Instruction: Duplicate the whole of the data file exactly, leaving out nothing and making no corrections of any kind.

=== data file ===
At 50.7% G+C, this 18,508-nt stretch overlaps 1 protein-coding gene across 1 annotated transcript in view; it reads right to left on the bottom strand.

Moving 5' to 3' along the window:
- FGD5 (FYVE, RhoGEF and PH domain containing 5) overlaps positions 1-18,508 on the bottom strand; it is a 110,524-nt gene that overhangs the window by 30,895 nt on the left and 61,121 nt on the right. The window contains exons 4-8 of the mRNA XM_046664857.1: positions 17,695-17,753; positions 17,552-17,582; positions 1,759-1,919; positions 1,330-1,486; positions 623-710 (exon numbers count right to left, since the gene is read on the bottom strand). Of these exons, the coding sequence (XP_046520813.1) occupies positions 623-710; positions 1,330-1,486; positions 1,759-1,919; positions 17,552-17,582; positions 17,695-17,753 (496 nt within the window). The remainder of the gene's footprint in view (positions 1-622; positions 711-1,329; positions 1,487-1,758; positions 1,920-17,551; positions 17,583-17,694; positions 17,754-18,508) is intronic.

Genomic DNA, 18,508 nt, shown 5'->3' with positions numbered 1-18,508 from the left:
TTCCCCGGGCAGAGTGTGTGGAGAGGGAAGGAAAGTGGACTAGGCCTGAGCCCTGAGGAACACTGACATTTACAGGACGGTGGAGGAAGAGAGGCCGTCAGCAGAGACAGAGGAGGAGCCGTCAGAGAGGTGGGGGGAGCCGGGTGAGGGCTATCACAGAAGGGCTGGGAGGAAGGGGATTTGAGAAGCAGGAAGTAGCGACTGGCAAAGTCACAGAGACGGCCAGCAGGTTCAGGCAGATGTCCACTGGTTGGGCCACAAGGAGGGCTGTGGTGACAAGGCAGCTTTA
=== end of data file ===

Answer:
At 50.7% G+C, this 18,508-nt stretch overlaps 1 protein-coding gene across 1 annotated transcript in view; it reads right to left on the bottom strand.

Moving 5' to 3' along the window:
- FGD5 (FYVE, RhoGEF and PH domain containing 5) overlaps positions 1-18,508 on the bottom strand; it is a 110,524-nt gene that overhangs the window by 30,895 nt on the left and 61,121 nt on the right. The window contains exons 4-8 of the mRNA XM_046664857.1: positions 17,695-17,753; positions 17,552-17,582; positions 1,759-1,919; positions 1,330-1,486; positions 623-710 (exon numbers count right to left, since the gene is read on the bottom strand). Of these exons, the coding sequence (XP_046520813.1) occupies positions 623-710; positions 1,330-1,486; positions 1,759-1,919; positions 17,552-17,582; positions 17,695-17,753 (496 nt within the window). The remainder of the gene's footprint in view (positions 1-622; positions 711-1,329; positions 1,487-1,758; positions 1,920-17,551; positions 17,583-17,694; positions 17,754-18,508) is intronic.

Genomic DNA, 18,508 nt, shown 5'->3' with positions numbered 1-18,508 from the left:
TTCCCCGGGCAGAGTGTGTGGAGAGGGAAGGAAAGTGGACTAGGCCTGAGCCCTGAGGAACACTGACATTTACAGGACGGTGGAGGAAGAGAGGCCGTCAGCAGAGACAGAGGAGGAGCCGTCAGAGAGGTGGGGGGAGCCGGGTGAGGGCTATCACAGAAGGGCTGGGAGGAAGGGGATTTGAGAAGCAGGAAGTAGCGACTGGCAAAGTCACAGAGACGGCCAGCAGGTTCAGGCAGATGTCCACTGGTTGGGCCACAAGGAGGGCTGTGGTGACAAGGCAGCTTTA